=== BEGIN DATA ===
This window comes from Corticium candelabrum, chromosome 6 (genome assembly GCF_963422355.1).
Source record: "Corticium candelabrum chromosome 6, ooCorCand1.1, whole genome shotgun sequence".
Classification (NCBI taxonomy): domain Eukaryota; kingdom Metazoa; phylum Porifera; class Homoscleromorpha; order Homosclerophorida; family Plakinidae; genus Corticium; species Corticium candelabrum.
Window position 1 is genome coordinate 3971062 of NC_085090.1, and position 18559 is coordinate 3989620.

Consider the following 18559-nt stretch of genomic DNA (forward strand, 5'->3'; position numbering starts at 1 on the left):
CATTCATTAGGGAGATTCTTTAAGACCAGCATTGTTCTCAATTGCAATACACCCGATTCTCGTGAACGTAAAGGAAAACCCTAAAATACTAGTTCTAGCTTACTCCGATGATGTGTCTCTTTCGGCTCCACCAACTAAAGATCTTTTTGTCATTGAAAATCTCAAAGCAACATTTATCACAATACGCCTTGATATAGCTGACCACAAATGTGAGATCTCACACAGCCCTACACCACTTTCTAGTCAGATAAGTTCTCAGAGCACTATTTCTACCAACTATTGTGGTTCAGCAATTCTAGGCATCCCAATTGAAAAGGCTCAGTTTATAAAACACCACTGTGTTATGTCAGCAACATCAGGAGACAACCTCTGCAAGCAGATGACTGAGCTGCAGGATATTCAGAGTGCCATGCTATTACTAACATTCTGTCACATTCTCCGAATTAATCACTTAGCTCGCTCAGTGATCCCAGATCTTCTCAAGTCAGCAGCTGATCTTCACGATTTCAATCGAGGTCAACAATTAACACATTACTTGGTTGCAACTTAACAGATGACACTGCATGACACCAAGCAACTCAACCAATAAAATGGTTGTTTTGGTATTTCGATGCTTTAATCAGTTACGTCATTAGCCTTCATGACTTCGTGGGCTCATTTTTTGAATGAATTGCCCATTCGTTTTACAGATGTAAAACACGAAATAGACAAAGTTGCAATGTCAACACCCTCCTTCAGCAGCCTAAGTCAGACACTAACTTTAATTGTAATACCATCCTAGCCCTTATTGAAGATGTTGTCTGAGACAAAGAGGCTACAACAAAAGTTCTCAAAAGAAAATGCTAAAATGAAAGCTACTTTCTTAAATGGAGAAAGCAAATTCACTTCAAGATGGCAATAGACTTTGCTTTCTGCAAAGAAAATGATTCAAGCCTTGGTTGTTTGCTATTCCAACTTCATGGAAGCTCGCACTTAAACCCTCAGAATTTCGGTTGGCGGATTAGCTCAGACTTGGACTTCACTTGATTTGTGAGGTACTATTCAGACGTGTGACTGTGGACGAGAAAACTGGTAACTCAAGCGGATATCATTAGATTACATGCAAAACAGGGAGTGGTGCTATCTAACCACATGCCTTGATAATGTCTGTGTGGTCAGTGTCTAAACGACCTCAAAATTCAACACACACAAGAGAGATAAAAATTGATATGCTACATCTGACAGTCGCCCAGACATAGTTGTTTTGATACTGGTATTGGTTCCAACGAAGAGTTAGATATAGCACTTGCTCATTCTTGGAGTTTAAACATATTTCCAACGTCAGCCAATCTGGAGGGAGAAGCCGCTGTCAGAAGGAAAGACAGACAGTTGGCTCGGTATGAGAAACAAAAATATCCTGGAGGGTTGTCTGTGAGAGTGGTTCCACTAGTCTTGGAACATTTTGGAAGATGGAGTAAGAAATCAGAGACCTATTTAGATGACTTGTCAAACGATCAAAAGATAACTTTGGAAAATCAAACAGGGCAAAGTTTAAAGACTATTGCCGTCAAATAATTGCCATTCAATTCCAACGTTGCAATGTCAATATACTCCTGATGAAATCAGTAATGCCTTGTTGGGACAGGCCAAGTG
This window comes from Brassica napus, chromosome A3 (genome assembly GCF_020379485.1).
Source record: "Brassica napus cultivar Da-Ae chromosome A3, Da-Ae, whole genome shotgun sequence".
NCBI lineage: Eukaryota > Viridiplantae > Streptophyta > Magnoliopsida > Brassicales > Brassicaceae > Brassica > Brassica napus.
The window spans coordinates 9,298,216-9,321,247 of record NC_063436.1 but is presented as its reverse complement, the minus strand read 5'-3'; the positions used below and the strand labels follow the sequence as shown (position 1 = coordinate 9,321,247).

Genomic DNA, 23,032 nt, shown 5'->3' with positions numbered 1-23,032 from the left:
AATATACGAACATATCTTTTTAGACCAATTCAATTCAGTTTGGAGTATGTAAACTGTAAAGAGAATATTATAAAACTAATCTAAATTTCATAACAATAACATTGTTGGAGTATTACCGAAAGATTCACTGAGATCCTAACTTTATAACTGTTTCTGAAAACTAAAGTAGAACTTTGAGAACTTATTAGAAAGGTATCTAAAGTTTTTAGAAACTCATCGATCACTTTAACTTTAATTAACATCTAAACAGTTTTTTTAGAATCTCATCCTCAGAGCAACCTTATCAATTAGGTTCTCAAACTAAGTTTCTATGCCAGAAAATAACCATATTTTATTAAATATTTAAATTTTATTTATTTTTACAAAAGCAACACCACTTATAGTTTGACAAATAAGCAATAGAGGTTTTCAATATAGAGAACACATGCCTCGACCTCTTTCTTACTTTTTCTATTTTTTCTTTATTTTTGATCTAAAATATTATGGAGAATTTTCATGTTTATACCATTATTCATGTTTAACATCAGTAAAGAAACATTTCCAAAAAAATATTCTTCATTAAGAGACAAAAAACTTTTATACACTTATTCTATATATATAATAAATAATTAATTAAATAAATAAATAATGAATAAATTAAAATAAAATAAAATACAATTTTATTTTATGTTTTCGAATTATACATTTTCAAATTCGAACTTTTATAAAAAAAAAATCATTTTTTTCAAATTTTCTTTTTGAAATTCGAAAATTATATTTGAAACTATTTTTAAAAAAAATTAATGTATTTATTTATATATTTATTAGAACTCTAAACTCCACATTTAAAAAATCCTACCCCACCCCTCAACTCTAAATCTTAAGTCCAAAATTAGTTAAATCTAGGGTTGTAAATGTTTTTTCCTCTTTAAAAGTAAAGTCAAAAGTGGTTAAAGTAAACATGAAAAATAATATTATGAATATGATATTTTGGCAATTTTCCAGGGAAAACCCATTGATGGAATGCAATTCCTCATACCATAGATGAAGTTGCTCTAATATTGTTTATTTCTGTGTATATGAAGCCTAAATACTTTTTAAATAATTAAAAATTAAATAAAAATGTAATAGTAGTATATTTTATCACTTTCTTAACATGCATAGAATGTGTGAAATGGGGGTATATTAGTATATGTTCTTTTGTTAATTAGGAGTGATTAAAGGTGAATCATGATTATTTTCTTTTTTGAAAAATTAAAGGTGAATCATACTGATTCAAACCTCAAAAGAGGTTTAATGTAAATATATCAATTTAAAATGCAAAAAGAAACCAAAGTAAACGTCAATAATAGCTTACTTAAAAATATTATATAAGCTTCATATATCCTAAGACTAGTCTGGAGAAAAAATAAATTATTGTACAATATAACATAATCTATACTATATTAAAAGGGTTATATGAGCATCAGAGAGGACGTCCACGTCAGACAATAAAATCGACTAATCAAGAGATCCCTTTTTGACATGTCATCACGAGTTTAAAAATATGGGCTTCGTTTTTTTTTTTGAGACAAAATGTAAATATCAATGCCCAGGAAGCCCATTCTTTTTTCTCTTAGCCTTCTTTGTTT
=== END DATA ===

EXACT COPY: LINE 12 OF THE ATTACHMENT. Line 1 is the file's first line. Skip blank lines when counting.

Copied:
AATATACGAACATATCTTTTTAGACCAATTCAATTCAGTTTGGAGTATGTAAACTGTAAAGAGAATATTATAAAACTAATCTAAATTTCATAACAATAACATTGTTGGAGTATTACCGAAAGATTCACTGAGATCCTAACTTTATAACTGTTTCTGAAAACTAAAGTAGAACTTTGAGAACTTATTAGAAAGGTATCTAAAGTTTTTAGAAACTCATCGATCACTTTAACTTTAATTAACATCTAAACAGTTTTTTTAGAATCTCATCCTCAGAGCAACCTTATCAATTAGGTTCTCAAACTAAGTTTCTATGCCAGAAAATAACCATATTTTATTAAATATTTAAATTTTATTTATTTTTACAAAAGCAACACCACTTATAGTTTGACAAATAAGCAATAGAGGTTTTCAATATAGAGAACACATGCCTCGACCTCTTTCTTACTTTTTCTATTTTTTCTTTATTTTTGATCTAAAATATTATGGAGAATTTTCATGTTTATACCATTATTCATGTTTAACATCAGTAAAGAAACATTTCCAAAAAAATATTCTTCATTAAGAGACAAAAAACTTTTATACACTTATTCTATATATATAATAAATAATTAATTAAATAAATAAATAATGAATAAATTAAAATAAAATAAAATACAATTTTATTTTATGTTTTCGAATTATACATTTTCAAATTCGAACTTTTATAAAAAAAAAATCATTTTTTTCAAATTTTCTTTTTGAAATTCGAAAATTATATTTGAAACTATTTTTAAAAAAAATTAATGTATTTATTTATATATTTATTAGAACTCTAAACTCCACATTTAAAAAATCCTACCCCACCCCTCAACTCTAAATCTTAAGTCCAAAATTAGTTAAATCTAGGGTTGTAAATGTTTTTTCCTCTTTAAAAGTAAAGTCAAAAGTGGTTAAAGTAAACATGAAAAATAATATTATGAATATGATATTTTGGCAATTTTCCAGGGAAAACCCATTGATGGAATGCAATTCCTCATACCATAGATGAAGTTGCTCTAATATTGTTTATTTCTGTGTATATGAAGCCTAAATACTTTTTAAATAATTAAAAATTAAATAAAAATGTAATAGTAGTATATTTTATCACTTTCTTAACATGCATAGAATGTGTGAAATGGGGGTATATTAGTATATGTTCTTTTGTTAATTAGGAGTGATTAAAGGTGAATCATGATTATTTTCTTTTTTGAAAAATTAAAGGTGAATCATACTGATTCAAACCTCAAAAGAGGTTTAATGTAAATATATCAATTTAAAATGCAAAAAGAAACCAAAGTAAACGTCAATAATAGCTTACTTAAAAATATTATATAAGCTTCATATATCCTAAGACTAGTCTGGAGAAAAAATAAATTATTGTACAATATAACATAATCTATACTATATTAAAAGGGTTATATGAGCATCAGAGAGGACGTCCACGTCAGACAATAAAATCGACTAATCAAGAGATCCCTTTTTGACATGTCATCACGAGTTTAAAAATATGGGCTTCGTTTTTTTTTTTGAGACAAAATGTAAATATCAATGCCCAGGAAGCCCATTCTTTTTTCTCTTAGCCTTCTTTGTTT